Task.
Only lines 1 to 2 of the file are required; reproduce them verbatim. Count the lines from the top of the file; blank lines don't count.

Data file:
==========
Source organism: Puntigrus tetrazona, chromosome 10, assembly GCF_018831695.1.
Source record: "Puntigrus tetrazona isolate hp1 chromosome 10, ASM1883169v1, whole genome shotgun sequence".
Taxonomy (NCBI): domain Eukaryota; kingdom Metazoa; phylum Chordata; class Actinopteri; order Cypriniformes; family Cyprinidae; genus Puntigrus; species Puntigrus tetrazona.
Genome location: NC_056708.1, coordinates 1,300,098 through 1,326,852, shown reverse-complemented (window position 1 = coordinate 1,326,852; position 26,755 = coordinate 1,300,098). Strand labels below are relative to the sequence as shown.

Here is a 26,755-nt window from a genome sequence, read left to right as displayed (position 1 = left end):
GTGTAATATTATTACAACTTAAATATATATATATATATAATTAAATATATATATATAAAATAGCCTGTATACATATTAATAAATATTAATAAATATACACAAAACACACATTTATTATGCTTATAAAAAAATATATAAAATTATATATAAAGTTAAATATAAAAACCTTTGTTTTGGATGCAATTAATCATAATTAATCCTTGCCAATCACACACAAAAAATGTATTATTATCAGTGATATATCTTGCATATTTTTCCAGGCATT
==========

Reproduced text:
Source organism: Puntigrus tetrazona, chromosome 10, assembly GCF_018831695.1.
Source record: "Puntigrus tetrazona isolate hp1 chromosome 10, ASM1883169v1, whole genome shotgun sequence".